When the conflict in Syria began more than four years ago, Mustafa Alabi was a 17-year-old soccer whiz who had quit high school to sew clothes in his father’s workshop.
But the war soon consumed his life. The shop burned, and rebels occupied his home in Aleppo. Sheltering with relatives, Mr. Alabi rarely went outside, fearing the army would draft him and send him to the front line.
Then, like many before him, Mr. Alabi fled to Europe, where he landed last month: 22 years old, with a backpack, a ninth-grade education and little idea what to do next.
“I have no specific hopes,” he said hesitantly, after struggling to buy bread here because he speaks only Arabic. “But God willing, after I register, if there is a way to play soccer. . . .” He added, “Maybe I can sew?”
Of the more than half a million migrants and refugees who have arrived in Europe this year, many are young men like Mr. Alabi. While some are educated or bring skills, many have lost critical formative years to violent conflicts that have interrupted educations and aborted careers. Some have borne arms, languished in prison or lived under radical Islamic groups like the Taliban or the Islamic State, experiences that have left them with physical and emotional scars.
There are also great risks for Europe, which has long struggled to assimilate immigrants and could face the creation of a new underclass that taxes the public purse. Many also worry that pockets of radicalization could grow if the aspirations of the new arrivals end in isolation and poverty.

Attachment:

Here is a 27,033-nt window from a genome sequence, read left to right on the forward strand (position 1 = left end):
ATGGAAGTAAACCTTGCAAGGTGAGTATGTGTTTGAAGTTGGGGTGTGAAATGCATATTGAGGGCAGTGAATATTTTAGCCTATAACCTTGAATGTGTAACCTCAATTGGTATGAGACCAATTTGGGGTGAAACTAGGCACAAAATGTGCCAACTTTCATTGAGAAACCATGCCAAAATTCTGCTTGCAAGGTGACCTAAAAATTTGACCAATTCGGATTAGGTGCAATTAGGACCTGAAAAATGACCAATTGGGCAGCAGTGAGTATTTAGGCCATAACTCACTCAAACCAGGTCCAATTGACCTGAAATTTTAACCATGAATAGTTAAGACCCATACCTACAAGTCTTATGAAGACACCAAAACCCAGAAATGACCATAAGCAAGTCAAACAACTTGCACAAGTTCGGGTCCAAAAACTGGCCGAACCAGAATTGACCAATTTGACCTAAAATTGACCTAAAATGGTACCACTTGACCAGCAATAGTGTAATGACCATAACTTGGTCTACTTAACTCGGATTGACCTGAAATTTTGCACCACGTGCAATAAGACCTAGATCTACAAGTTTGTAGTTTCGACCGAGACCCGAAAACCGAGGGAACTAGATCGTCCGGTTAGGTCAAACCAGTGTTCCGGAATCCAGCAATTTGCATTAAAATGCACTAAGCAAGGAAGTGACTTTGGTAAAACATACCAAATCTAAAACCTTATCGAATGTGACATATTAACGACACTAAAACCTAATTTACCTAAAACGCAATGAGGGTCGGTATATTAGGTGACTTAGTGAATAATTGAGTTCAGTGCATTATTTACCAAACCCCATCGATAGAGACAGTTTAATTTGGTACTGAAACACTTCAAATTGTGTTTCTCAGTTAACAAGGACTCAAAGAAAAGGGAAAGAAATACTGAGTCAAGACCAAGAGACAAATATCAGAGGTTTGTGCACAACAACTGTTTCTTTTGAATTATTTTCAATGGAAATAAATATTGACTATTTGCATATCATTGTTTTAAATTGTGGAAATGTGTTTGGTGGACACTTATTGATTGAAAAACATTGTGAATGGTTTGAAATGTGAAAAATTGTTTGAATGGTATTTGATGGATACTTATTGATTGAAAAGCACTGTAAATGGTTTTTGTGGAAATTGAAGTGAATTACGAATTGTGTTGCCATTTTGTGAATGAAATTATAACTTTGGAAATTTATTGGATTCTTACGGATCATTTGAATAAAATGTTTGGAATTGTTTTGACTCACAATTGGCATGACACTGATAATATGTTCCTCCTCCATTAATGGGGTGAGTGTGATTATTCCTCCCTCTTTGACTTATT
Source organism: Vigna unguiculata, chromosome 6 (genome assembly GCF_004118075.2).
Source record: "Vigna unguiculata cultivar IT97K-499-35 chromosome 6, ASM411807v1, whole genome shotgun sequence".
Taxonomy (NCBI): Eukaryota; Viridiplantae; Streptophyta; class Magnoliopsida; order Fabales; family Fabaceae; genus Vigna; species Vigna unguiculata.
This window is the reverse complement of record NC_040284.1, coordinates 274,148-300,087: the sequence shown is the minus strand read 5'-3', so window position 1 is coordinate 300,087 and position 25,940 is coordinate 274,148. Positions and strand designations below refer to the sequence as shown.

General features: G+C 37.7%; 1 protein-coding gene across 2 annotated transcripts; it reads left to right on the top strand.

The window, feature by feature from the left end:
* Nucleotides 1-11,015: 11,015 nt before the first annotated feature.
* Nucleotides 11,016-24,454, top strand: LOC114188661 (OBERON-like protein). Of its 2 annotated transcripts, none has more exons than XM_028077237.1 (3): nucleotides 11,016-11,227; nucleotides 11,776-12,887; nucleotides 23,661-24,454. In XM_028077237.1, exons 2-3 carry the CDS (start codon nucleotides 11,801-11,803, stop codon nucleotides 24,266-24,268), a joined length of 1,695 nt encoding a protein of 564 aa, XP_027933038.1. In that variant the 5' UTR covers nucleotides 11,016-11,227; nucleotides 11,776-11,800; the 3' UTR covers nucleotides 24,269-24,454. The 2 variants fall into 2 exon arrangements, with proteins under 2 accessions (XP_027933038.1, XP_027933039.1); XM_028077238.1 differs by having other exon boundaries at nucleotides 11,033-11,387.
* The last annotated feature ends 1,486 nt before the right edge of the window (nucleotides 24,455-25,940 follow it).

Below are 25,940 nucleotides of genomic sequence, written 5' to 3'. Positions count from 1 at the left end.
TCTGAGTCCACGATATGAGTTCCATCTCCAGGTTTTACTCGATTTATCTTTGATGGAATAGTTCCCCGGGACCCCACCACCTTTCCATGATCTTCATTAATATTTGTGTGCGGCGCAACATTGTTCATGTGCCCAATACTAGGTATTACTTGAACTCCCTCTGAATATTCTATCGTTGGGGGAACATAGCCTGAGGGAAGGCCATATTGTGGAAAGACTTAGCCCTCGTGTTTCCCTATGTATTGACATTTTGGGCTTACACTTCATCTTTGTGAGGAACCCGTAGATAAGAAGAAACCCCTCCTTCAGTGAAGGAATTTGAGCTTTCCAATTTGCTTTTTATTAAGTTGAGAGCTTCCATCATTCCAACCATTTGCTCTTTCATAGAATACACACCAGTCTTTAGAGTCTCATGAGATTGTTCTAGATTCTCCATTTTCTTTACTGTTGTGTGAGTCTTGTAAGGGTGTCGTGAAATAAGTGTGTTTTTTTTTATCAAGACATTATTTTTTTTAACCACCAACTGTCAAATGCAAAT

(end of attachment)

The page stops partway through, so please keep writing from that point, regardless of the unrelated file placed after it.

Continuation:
The largest single group appears to be young men, open to adventure but woefully ill informed about what they are getting into. Among the dozens of them interviewed recently in Turkey and Greece, only a few spoke any languages other than their native tongue, and most knew little about the countries they hoped to make their new homes. Some were surprised to learn that beer and pork are prominent in German cuisine.
The countries of Europe face a difficult task in integrating the migrants into their work force so they can contribute economically instead of adding to the social burden.
Many of the new arrivals lack transferable skills and speak no European languages. Even professionals like doctors and engineers are unlikely to have their foreign credentials recognized.
Many worry that migrant populations that fail to integrate could become fertile ground for unrest or radicalization, especially if they find themselves under attack by right-wing elements.
And a terrorist attack linked to even a tiny group of migrants could change the situation for all. At present, there is little to stop jihadists from the Islamic State or other radical groups from covertly slipping in with other migrants.